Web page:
Personalized music took a big leap towards what we call the Ipod generation today , way back in 1979 when Sony introduced its audio cassette player Walkman. When we see the original Walkman today it does seem outdated and for many a piece of junk. But 30 years back it was a breakthrough in terms of technological advancement and an instant sensation worldwide which continued for decades. WALKMAN:
Walkman is a portable audio cassette player which introduced a change in listening habits and providing people an opportunity to listen to the music of their own choice, which seemed a distant dream before its inception when transistor radios were the only option for the masses.
Origin and History: The first original Walkman was launched by Sony that went on sale on 1st July 1979, in Japan. It was launched subsequently under different names in many countries for instance, – In US it was launched under the name Soundabout .
– In Sweden it was launched under the name Freestyle.
. – In UK it was launched under the name Stowaway. The device was built in 1978, by an audio division engineer Nobotushi Kihara who worked for Sony. Sony’s co-chairman Morita who wanted to listen operas during his frequent plane trips requested for such a device and therefore Nobotushi came up with the Walkman. Although Morita hated the name Walkman and insisted on changing it , but accepted later on when junior executives told him that a campaign had been started and changing the name now would cost the company dearly.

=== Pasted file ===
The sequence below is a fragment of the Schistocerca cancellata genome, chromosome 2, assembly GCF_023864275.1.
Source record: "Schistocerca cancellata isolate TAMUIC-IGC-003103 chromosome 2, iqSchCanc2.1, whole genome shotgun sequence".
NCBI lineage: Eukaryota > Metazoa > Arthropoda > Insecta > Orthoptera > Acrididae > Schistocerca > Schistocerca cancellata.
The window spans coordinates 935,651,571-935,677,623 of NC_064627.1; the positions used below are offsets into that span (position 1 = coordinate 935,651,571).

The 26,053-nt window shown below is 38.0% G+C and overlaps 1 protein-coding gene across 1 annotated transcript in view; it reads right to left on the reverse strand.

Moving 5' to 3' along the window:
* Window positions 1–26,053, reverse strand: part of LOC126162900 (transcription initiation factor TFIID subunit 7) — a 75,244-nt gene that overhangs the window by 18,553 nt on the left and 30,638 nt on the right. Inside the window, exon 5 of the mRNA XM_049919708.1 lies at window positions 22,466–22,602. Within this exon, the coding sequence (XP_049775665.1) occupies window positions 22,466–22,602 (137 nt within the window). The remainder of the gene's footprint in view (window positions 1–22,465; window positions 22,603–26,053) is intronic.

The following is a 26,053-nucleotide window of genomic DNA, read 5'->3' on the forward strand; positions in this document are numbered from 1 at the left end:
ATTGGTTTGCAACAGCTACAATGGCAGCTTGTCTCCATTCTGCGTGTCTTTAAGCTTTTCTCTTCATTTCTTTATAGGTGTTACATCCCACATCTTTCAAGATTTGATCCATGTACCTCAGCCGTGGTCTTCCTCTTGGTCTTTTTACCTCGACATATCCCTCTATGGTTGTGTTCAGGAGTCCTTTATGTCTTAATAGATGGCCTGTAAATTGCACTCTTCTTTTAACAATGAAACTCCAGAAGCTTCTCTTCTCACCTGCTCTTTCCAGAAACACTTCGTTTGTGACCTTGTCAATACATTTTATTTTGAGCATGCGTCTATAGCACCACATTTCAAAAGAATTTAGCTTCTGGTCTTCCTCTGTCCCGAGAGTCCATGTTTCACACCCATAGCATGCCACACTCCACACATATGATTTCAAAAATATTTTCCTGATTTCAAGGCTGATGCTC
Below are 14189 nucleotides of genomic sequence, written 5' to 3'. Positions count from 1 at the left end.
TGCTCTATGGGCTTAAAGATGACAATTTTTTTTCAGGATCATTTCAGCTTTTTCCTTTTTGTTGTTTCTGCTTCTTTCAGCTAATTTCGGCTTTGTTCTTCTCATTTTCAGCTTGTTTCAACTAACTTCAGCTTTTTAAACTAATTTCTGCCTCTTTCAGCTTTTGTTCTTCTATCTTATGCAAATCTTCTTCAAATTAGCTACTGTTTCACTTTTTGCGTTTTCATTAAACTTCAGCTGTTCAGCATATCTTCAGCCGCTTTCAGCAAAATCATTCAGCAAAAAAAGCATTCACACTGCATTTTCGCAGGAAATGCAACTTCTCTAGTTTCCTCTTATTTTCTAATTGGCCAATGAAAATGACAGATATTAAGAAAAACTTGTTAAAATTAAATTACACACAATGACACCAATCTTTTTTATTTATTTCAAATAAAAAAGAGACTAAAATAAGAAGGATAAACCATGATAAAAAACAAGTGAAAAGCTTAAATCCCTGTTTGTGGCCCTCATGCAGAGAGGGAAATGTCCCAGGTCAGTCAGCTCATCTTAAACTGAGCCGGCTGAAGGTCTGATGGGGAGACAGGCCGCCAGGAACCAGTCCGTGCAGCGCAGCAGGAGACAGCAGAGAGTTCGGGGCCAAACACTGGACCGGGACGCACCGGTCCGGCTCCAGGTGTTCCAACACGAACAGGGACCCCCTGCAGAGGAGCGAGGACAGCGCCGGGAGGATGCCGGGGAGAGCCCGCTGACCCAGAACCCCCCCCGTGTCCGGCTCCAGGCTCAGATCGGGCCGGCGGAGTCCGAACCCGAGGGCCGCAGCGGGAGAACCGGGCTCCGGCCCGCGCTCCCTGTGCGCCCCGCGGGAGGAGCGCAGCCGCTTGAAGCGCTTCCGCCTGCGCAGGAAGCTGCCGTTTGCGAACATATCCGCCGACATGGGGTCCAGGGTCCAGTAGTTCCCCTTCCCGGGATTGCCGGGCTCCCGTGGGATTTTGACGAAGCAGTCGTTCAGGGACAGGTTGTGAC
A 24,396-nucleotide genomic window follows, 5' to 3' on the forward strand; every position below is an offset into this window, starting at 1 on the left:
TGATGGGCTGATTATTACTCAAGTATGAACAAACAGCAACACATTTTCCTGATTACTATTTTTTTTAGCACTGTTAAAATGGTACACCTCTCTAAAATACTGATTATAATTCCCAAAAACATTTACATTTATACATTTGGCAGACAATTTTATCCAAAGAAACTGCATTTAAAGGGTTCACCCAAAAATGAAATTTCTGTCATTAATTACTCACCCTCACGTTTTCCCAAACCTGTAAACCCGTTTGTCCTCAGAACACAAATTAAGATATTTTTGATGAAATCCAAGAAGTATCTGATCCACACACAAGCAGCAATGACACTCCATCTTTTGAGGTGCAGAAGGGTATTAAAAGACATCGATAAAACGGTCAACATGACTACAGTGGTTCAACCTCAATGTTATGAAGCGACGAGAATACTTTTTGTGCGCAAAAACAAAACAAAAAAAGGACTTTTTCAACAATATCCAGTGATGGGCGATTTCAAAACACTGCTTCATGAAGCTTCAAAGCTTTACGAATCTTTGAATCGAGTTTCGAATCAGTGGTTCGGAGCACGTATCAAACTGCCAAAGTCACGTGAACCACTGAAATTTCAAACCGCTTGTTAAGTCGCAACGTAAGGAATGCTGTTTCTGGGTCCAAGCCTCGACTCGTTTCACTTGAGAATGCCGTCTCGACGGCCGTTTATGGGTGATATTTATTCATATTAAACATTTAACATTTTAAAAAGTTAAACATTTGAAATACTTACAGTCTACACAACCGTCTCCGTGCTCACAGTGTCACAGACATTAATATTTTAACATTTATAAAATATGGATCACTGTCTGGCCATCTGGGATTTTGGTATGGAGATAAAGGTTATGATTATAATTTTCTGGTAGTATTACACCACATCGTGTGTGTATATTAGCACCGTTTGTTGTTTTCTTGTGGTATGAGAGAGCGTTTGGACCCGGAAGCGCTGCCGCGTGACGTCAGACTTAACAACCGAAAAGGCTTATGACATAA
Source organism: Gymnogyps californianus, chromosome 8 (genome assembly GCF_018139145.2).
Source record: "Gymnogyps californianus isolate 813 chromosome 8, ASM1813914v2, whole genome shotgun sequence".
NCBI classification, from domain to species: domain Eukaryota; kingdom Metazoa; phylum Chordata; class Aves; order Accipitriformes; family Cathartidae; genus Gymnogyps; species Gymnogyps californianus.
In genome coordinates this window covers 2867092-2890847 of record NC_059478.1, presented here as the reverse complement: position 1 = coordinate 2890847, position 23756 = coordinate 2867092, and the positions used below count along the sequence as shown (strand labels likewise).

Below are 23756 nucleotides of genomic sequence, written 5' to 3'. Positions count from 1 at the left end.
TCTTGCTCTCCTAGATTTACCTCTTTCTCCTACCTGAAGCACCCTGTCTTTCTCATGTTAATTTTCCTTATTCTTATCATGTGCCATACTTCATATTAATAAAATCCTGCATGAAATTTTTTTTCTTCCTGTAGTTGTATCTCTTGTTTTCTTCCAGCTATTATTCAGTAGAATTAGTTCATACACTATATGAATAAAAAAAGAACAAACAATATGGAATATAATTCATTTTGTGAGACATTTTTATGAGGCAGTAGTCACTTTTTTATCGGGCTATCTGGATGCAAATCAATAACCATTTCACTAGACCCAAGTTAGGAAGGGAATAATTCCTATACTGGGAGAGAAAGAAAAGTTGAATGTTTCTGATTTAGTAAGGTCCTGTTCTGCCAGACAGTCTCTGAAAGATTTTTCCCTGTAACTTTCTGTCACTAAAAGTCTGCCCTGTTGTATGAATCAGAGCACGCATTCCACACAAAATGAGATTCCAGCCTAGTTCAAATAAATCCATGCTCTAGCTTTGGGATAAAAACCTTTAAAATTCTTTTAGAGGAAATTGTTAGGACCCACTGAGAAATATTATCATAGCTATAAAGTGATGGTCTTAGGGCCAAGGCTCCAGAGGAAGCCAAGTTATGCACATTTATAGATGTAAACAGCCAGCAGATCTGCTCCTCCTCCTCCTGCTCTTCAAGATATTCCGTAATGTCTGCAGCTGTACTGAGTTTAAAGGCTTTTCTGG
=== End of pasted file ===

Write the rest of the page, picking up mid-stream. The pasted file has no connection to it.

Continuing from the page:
(Sony History) Cassette-based Walkman: The first and original Walkman was a blue and silver cassette-based model TPS-L2.
It came with one set of headphones and had limited features of play, stop and forward with no record function. In 1984, Sony presented its memorable model Walkman Professional WM-D6C. It was comparable in audio quality with most non-portable audio cassette decks.. Among the standard play,stop functions it also introduced the record function which made it famous.
Later on, Toshiba’s Walky , Aiwa’s Cassette Boy and Panasonic’s Stereo-To-Go were giving stiff competition to the Walkman. Therefore in 1989, Sony launched its famous and unique playback only model WM-DD9, this model attracted a niche following with hardcore Walkman fans making it a must in their collection. It featured auto-reverse and had improved power consumption requiring only 1 AA battery with optional AC adapter input. Moreover it had superior sound quality as compared to its predecessors.